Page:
This site is not optimized for Internet Explorer 8 (or older).
Please upgrade to a newer version of Internet Explorer or use an alternate browser such as Chrome or Firefox.
Suprasternal Access for Transcatheter Aortic Valve Replacement for Self-Expanding Valves: A Simple Reliable Alternative Access A
Background: Transcatheter aortic valve replacement (TAVR) has proven be an effective and safe option for intermediate and high surgical risk patients.  Despite the continued advancement of valve technology and delivery systems, there still remains a cohort of the TAVR population who are not suitable for a transfemoral (TF) approach.  Several options for alternative access for TAVR have been described in the literature, including transcaval, axillary, subclavian, transcarotid, and suprasternal. [2-7] We have found suprasternal TAVR (SS-TAVR) as a safe and effective alternative to TF-TAVR and has now become our preferred alternative access route.
Preoperative Evaluation and Planning:
- Reserved for patients in whom TF access is not feasible (small size, toruosity, calcium)
- Also used for patients deemed high risk for vascular complications (abdominal or thoracic pathology or atheroma, or morbid obesity)
- Preoperative computerized tomography (CT) is paramount for planning
SS-TAVR Candidates are evaluated based on 4 criteria:
- an innominate artery with an area free of calcium for sheath insertion
- a minimum diameter of the innominate artery of 7 mm
- limited angulation or tortuosity of the innominate artery and its attachment to the transverse arch
- a minimum distance of 7-8 cm from the expected site of sheath insertion to the aortic annulus
- No strict contraindications (prior cardiac surgery, neck surgery, tracheostomy, carotid endarterectomy, mediastinal radiation all okay)
- Relative Contraindications: deformity of cervical spine which limits neck extension, large thyroid mass.
Patient Positioning and OR Setup
- General anesthesia and TEE required
- Bilateral non invasive cerebral saturation monitors
- Cephalad on OR table, supine, shoulder roll, maximal neck extension
- Right internal jugular vein vs femoral venous temporary pacer, right radial arterial line
- C-arm left side
- Left radial flush catheter
- Operator 1 right side, assistant left side, Operator 2 to the right of the Operator 1
- 3cm curvilinear incision similar to mediastinoscopy approach
- Platysma divided, dissection between sterno-thyroid muscles to pretracheal fascia.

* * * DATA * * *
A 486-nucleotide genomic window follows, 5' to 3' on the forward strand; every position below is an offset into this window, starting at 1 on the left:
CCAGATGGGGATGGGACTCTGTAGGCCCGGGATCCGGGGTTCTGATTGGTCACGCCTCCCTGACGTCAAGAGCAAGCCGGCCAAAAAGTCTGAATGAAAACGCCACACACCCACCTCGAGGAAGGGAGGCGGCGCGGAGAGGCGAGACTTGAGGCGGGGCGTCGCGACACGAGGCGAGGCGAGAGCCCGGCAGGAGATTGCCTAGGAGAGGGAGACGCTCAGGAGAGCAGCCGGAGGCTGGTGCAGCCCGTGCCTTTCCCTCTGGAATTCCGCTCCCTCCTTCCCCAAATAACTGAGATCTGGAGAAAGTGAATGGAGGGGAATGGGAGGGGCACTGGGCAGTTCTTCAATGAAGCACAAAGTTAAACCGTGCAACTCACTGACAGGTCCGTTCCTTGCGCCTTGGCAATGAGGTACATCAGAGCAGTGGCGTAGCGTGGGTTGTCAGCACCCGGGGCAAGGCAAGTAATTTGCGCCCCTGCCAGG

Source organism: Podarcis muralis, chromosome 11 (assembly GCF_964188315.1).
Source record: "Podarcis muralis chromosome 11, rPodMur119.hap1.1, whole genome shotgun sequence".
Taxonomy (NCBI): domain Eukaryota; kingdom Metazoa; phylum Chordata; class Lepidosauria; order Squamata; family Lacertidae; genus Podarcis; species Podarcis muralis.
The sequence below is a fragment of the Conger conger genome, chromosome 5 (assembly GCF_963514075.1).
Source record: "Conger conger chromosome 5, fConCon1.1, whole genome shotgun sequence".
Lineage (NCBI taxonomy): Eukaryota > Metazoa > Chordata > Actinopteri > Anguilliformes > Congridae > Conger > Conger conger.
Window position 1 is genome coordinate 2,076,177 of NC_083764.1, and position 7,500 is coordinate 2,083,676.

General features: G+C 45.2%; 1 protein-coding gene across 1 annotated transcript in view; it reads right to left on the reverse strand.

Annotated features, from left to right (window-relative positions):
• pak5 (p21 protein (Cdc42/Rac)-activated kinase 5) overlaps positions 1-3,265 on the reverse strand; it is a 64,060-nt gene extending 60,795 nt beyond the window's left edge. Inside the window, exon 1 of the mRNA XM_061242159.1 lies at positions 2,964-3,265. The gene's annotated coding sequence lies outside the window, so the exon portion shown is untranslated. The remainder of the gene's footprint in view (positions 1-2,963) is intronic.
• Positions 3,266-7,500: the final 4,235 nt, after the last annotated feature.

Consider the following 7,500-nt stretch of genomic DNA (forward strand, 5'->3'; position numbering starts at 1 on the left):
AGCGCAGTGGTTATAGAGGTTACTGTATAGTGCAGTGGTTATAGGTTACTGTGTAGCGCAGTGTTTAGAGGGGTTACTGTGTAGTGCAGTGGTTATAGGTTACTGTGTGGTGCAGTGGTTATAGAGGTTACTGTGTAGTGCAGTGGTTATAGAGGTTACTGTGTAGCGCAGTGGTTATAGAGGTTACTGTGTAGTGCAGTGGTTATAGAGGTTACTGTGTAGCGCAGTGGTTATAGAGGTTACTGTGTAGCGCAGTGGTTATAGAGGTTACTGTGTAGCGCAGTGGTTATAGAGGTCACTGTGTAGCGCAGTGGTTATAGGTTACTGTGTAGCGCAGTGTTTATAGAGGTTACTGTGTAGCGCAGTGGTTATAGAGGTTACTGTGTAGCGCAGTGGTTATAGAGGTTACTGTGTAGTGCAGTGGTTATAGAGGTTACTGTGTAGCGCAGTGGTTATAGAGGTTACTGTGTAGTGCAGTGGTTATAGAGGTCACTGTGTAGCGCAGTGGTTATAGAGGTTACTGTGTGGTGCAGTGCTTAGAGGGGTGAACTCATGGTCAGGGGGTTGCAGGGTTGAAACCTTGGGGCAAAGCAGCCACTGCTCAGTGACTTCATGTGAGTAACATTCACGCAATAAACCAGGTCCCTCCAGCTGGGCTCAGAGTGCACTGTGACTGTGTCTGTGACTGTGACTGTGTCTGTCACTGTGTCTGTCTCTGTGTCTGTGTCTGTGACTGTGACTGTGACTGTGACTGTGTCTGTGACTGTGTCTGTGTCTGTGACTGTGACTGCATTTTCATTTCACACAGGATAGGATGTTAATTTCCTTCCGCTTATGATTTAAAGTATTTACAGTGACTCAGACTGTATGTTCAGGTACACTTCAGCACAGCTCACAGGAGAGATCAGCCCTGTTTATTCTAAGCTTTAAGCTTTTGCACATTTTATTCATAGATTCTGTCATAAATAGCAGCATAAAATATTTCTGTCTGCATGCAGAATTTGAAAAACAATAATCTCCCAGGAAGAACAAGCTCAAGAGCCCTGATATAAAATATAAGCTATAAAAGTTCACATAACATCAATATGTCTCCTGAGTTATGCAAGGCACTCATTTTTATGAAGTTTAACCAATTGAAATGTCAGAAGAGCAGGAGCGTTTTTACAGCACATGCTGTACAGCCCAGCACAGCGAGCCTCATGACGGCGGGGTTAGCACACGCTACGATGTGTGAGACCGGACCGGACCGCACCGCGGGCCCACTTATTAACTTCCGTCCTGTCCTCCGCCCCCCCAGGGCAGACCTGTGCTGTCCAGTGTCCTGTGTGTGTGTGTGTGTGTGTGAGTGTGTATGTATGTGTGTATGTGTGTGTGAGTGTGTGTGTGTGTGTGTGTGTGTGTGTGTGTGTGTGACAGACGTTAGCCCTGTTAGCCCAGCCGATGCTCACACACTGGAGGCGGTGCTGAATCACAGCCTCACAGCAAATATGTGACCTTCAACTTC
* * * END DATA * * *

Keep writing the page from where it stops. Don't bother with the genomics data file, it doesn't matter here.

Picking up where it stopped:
- Inominate identified by palpation
- Division of right sterno-thyroid muscle
- Vessel loop is used to improved exposure and bring artery into operative field
- Two 4-0 prolene purse-strings-> artery punctured under direct visualization
- 7F sheath placed and flushed carefully
- Valve crossed using AL-1 catheter and straight wire
- Straight wire exchanged for a J wire and AL-1 exchanged for a pigtail
- Single Curved Lunderquist seated in apex
- Single dilation performed-> valve delivery system advanced
- Deployment of Evolut in standard fashion
- Minimal stored energy in the system, valve system tends ventricular on the Non-Coronary Cusp
- Careful hemostasis following removal of system
- Check cerebral saturations and ensure they are baseline
- Leon MB, Smith CR, Mack MJ, et al. Transcatheter or Surgical aortic-valve replacement in intermediate-risk patients. NEJM, 2016;374:1609-20.
- Grover FL, Vemulapalli S, Carroll JD, et al. 2016 Annula Report of the Society of Thoracic Surgeons/American College of Cardiology Transcatheter Valve Therapy Registry. J Am Coll Cardiol 2017; 69:1215-30
- Greenbaum AB, Babaliaros VC, Chen MY et al. Transcaval Access and Closure for Transcatheter Aortic Valve Replacement: A prospective investigation. J Am Coll Cardiol. 2017 Feb 7; 69(5):511-521.
- Gleason TG, Schindler JT, Hagberg RC et al. Subclavian/Axillary Access for Self-Expanding Transcather Aortic Valve Repalcement Renders Equivalent Outcomes as Transfemoral. The Annals of Thoracic Surg. 2018; 105(2):477-483
- Derby N, Delhaye C, Azmoun A et al. Transcarotid Transcathter Aortic Valve Replacement. JACC: Cardio Interventions. Oct 2016; 9 (20) 2113-2120
- Kiser A, Caranasos T, Peterson M et al. Supraternal Transcatheter Aortic Valve Replacment in Patients with Marginal Femoral Access. Innovations Jan/Feb 2018 (13) 1-4.
- Tayal R, Hawatmeh A, Thawabi M. et al. Percutaneous Transcatherter Aortic Valve Replacement. J Invasive Cardiol. Jun 2017; 29(6):E72-E73.
The information and views presented on CTSNet.org represent the views of the authors and contributors of the material and not of CTSNet. Please review our full disclaimer page here.